Glashutte Original excels at making watches that do just what they were first designed for.
Recently, I’ve had a few conversations with other watch obsessives that have followed a vaguely similar theme – where are all the “just watches”? Allow me to explain. We have reached a point where it feels as if every new watch must be marketed as a “something-watch”. If it has been designed along emphatic lines, with copious use of rubber, fabric and durable materials such as carbon fibre or ceramic, it’s usually a “sports watch” and there’s a good chance that maybe it’s a “dive watch” too.
If a watch can be said to address a practical need (to the extent that any of them do), it’s a “tool watch”, and if anywhere back in the reaches of its pedigree is a military connection, it might be a “field watch” or a “pilot’s watch”. There are drivers’ watches and racing watches, “heritage watches” and even, I’m hearing now, “adventure watches”. It goes on: if a watch is relatively slim – less than 10mm thick – and uncomplicated, it’s a “dress watch”.Recently, I’ve had a few conversations with other watch obsessives that have followed a vaguely similar theme – where are all the “just watches”? Allow me to explain. We have reached a point where it feels as if every new watch must be marketed as a “something-watch”. If it has been designed along emphatic lines, with copious use of rubber, fabric and durable materials such as carbon fibre or ceramic, it’s usually a “sports watch” and there’s a good chance that maybe it’s a “dive watch” too.
What my horological colleagues and I have been wondering (and doubtless, what a great many people truly want) is: “Where do I go when I want something that’s just a watch?” Three hands. A round case. Either a leather strap or a bracelet. Maybe the date, and that’s it.
There are answers, of course. Shop windows full of them – the watches that people actually buy after all the hype and excitement of a new split-seconds chronograph or hand-crafted tourbillon. But the problem is this – stripping away all of the qualifiers listed above, all of these signifiers that help to tell you what sort of a statement you’re making about yourself when you put down the deposit on a Daytona or a Carrera, can all too often see the watch’s personality stripped away as well. No, we need watches that are simple without being soporific; mainstream but not mundane.
Which brings me to Glashutte Original. As the name rather literally implies, it is not only based in the Saxon town of Glashutte (a 7,000-person concentration of watchmaking excellence near Dresden, home to a dozen brands), but actually has a claim to be one of, if not the, first watchmakers established in the town.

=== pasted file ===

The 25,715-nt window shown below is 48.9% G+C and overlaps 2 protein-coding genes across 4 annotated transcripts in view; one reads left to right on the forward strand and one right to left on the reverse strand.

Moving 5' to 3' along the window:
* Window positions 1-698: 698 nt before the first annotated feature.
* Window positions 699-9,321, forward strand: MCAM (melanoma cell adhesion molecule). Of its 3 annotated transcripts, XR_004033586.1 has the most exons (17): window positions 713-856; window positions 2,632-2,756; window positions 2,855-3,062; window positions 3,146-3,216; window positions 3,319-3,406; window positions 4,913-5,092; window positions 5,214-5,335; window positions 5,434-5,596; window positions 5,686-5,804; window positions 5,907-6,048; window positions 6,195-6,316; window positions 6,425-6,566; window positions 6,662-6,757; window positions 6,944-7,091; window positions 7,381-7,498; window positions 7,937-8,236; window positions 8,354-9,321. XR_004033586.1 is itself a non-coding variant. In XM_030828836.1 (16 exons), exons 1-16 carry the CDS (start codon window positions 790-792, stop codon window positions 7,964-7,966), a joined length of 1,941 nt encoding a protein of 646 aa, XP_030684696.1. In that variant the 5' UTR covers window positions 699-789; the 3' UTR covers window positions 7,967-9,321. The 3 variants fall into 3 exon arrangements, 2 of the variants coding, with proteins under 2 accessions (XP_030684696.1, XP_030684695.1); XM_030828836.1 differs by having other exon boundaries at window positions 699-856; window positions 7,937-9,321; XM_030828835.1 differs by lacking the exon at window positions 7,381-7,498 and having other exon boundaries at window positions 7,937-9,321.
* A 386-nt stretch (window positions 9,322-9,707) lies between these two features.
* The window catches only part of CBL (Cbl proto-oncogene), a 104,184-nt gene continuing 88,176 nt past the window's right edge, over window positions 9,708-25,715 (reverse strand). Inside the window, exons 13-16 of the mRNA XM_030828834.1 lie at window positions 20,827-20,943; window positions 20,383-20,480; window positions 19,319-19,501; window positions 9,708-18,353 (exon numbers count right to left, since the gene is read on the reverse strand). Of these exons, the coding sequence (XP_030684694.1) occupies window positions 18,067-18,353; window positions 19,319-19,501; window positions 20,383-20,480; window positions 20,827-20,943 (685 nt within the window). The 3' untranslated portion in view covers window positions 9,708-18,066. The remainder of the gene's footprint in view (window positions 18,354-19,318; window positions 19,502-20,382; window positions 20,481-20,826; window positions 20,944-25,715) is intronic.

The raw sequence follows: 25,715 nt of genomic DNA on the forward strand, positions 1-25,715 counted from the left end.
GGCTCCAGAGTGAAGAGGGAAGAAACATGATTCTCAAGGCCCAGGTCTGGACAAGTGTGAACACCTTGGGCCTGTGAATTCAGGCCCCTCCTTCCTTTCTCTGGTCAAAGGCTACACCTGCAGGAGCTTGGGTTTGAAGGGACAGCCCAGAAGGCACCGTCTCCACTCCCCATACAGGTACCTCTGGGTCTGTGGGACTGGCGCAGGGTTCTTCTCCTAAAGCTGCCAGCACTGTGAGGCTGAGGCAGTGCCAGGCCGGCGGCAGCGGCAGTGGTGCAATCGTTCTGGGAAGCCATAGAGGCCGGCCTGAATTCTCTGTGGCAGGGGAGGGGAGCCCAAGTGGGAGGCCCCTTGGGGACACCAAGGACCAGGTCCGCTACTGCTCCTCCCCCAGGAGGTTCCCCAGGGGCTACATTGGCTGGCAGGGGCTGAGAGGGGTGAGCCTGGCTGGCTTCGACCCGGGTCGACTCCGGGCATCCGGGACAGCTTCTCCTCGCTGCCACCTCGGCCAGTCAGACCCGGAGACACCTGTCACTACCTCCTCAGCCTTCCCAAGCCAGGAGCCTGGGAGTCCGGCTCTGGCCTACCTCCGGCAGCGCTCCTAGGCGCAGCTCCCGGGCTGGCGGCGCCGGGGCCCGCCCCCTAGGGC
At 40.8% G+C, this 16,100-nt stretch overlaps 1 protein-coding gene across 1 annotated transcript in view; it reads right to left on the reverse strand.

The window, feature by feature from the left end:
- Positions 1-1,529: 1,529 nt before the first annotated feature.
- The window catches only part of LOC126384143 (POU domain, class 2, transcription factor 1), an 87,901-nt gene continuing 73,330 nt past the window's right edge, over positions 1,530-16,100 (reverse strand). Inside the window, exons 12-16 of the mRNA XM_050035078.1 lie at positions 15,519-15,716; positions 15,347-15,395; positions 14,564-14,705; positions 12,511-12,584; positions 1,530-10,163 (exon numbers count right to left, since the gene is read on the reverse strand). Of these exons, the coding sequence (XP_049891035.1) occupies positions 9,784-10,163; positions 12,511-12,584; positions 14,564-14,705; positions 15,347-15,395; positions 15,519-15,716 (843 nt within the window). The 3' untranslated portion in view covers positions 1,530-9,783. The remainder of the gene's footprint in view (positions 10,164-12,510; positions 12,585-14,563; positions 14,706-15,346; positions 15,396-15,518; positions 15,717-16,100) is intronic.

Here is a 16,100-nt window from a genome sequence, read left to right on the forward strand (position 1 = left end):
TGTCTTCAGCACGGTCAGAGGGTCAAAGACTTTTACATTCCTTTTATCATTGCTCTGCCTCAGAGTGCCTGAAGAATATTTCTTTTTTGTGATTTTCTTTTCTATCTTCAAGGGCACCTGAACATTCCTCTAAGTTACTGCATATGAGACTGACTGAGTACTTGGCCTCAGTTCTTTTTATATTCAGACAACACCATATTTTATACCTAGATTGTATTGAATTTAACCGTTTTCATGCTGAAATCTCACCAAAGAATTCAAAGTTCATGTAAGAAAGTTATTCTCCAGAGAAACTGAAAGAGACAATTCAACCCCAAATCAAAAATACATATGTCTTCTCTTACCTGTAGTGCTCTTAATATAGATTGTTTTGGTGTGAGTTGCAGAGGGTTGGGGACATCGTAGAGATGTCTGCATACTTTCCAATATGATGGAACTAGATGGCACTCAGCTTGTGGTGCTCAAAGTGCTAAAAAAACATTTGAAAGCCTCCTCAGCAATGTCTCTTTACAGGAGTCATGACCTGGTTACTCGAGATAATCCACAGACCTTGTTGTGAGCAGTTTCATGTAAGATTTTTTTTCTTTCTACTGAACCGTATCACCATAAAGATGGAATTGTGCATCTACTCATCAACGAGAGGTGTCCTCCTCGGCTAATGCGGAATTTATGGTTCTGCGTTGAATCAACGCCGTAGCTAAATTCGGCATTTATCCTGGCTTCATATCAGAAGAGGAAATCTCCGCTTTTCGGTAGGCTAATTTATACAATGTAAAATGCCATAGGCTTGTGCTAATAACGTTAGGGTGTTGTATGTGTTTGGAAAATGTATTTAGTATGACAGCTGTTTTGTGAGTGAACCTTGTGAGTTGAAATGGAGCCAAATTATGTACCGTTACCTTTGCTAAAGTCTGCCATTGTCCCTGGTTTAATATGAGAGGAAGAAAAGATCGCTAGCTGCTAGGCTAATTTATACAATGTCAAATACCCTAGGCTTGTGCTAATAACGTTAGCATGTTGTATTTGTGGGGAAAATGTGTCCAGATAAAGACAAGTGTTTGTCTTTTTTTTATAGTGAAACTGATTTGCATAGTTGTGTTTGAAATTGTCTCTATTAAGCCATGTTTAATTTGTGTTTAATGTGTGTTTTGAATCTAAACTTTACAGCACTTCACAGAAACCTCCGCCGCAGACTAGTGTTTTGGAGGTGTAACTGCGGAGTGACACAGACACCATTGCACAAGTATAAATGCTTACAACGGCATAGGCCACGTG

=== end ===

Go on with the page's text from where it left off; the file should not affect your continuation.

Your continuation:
Its history is a chequered one – 45 years behind the Iron Curtain saw private enterprises dissolved, trade links with the West cut off and manufacturing capacity diverted for household goods. Only with the reunification of Germany in 1990 could the company reform, and although the late nineties and early noughties saw some wild swings in style, for the past decade it has settled into a role as one of the most underappreciated makers of “just watches”.
This may sound like my intention is to damn with faint praise, but it’s almost the reverse. Glashutte Original has watchmakers with excellent technical ability, craftspeople with a fine eye for detail, an in-house dial factory that allows it great creative freedom, and a track record of making interesting and challenging complications such as the Cosmopolite world timer or PanoMatic Counter.
Yet I would humbly submit that, for all that, the brand is at its best making watches that are unadorned by bells and whistles and proudly removed from annual changes in trends and tastes. The Senator Excellence line, first introduced in 2016, answers my opening call – it is a stainless-steel watch with a 42mm circular case that’s neither slim nor chunky; Goldilocks proportions married to a design that, with the 2018 addition of a large date counter, is subtly Germanic without overdoing it. It can be had with a blue sunburst dial or – also introduced last year – a brushed steel dial, with a moonphase indicator or without.
The temptation can be to look at the simple watch, here priced at £7,400, and convince yourself to buy a pricier model because it has some extra function that makes the outlay somehow more justifiable. And, sure, seven-and-a-half grand can seem like a lot for a watch that just tells the time (although I wouldn’t say that in front of anyone with a Patek Philippe Calatrava…).
As ever, though, you are paying for rarity and quality. The Senator Excellence uses a newly developed in-house movement, with a 100-hour power reserve, that’s finished to a suitably high level, and you really won’t see them on many other wrists.
So, as we ready ourselves for this year’s round of “tough watches” or “sailing watches”, watches that fly the flag for Bauhaus design or draw on everything from 1950s travel clocks to Lamborghinis for their inspiration, watches made from bronze, carbon, sapphire or silicon, let’s take a moment to appreciate the vanishingly few times when a watch is just a watch.
Words by Chris Hall